November 26, 2012. On a somewhat gloomy day, I taught a lesson on Jacobites, Scotland, and the Acts of Union (1707) in my British history survey course. The class was made up of twenty-five lively students, seven of whom were first years. By this point of the semester, we knew each other well enough to have some spirited back and forth on the topic of Scottish history and national identity. Looking over the roster and syllabus now, I remember just how excited I was to teach each class.
Last week, I was hiking the West Highland Way in Scotland with a group of ten students and (very) recent graduates as part of the GRAB program at Gettysburg College. We were on the ten-mile stretch from Inveroran to King’s House, walking on an old cobbled path, parts of it a military road for red-coated British soldiers in the eighteenth century. This stretch was our first real day of hiking. On either side of the road were rolling hills; wet boggy mounds of heathery turf that leisurely make their way into strikingly severe mountains in the distance. We carried heavy packs laden with our shelter, clothes, and food for a week’s journey. The packs dug into our hips and shoulders, the weight causing a burning bruising feeling that eventually became a dull ache as the bruises settled and as our bodies adjusted to the discomfort. We all felt the same burden. We all plodded along together.
Two of our party took my British history class in 2012. At that time, they were first years, but now on the trail they were graduates who saw this trip as a fitting way to end college. As we walked on the old road with ancient mountains distant, my trailmates struck up a conversation with me about the Jacobite cause, the Acts of Union, and Scottish nationalism. In between deep, slightly gasping breaths, we talked casually about the same material that we had covered together nearly four years before. But this time around it was more conversational. This time around, it was better.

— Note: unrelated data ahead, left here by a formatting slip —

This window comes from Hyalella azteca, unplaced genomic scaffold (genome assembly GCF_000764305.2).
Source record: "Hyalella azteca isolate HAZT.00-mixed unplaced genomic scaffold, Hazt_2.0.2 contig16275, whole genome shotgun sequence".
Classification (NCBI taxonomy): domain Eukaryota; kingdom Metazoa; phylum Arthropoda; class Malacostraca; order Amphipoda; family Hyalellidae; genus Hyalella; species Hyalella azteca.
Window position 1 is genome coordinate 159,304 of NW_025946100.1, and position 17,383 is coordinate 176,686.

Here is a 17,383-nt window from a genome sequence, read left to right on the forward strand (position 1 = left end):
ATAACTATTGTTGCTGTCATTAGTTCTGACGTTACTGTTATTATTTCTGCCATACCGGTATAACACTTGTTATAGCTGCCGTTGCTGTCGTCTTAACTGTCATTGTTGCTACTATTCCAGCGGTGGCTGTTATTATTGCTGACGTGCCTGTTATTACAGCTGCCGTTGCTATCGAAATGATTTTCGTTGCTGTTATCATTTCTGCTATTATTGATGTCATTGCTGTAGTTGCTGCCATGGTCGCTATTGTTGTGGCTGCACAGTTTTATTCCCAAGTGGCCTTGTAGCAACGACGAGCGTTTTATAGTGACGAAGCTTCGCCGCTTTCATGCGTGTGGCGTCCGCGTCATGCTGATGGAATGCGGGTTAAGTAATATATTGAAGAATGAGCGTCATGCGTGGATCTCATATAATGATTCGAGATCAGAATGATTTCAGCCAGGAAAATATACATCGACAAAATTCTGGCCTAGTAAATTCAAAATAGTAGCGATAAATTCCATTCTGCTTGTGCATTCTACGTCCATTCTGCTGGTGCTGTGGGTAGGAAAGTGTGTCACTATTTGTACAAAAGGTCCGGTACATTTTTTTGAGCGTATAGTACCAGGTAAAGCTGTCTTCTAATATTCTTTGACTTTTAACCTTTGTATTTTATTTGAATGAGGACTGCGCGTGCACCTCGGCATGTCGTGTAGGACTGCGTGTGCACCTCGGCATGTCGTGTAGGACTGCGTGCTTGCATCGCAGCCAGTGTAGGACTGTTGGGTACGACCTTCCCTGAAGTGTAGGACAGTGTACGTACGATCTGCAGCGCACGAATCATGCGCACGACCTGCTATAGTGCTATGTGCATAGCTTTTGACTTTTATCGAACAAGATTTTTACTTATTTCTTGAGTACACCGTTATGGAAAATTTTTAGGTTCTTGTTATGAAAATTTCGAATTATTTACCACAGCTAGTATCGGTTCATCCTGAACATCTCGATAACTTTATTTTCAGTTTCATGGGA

When you are all sharing in the same burden, the same discomfort, you see each other as human beings. On the trail, we were nerdy comrades-in-backpacks walking and talking about history, culture, violence, and nationalism. I am tempted to say that our conversation resonated more this time around than it did when I stood in front of my power-point presentation on a gloomy day in November 2012. It certainly was more enjoyable for me to converse on a historic trail with two people that I watched grow in their short, but formative, time with us.
In our two weeks in Scotland, our merry band toured Glasgow and Edinburgh and then got on the trail from Bridge of Orchy to Fort William. As we walked, we hummed songs, told stories, and got to know one another. We groused together, laughed together, and longed for the next water break together. We worked through the physical and mental challenges of long days hiking and restless nights sleeping on the ground. We showed vulnerability and determination in equal measure. We ate improvised, unfamiliar meals. We looked each other in the eyes and spent precious little time looking at our phones. We labored up Ben Nevis together and sang the alma mater upon its summit.
If you told me four years ago that someday I would take students on a backpacking trip to Scotland, I would have probably laughed. I think I was more guarded then and insecure in my profession. But something changed as I got to know our students better and thought more about my role. I believe that what makes our model distinctive is that it is based upon relationships between people who are separated by many things, but in theory, are all here for the same purpose: to learn from one another. Learning requires trust, in part, because it is an exercise that often exposes the raw nerves of our insecurities. In order to build trust, one needs to show some vulnerability. This is something easily done on a backpacking trip when everyone is challenged both physically and emotionally by their discomfort. In the field, we see each other differently than we do on campus. In the field, we see each other as having a shared sense of our humanity in common.
I am too close to the trip today to offer the type of reflection that the experience deserves. I came home on Sunday only with a very complicated, but pronounced and powerful sense of deep gratitude for being able to go on the trip, for my family being supportive of my going, and for my trailmates for making the experience wondrous and enlightening. ‘Forever am I thy debtor,’ indeed.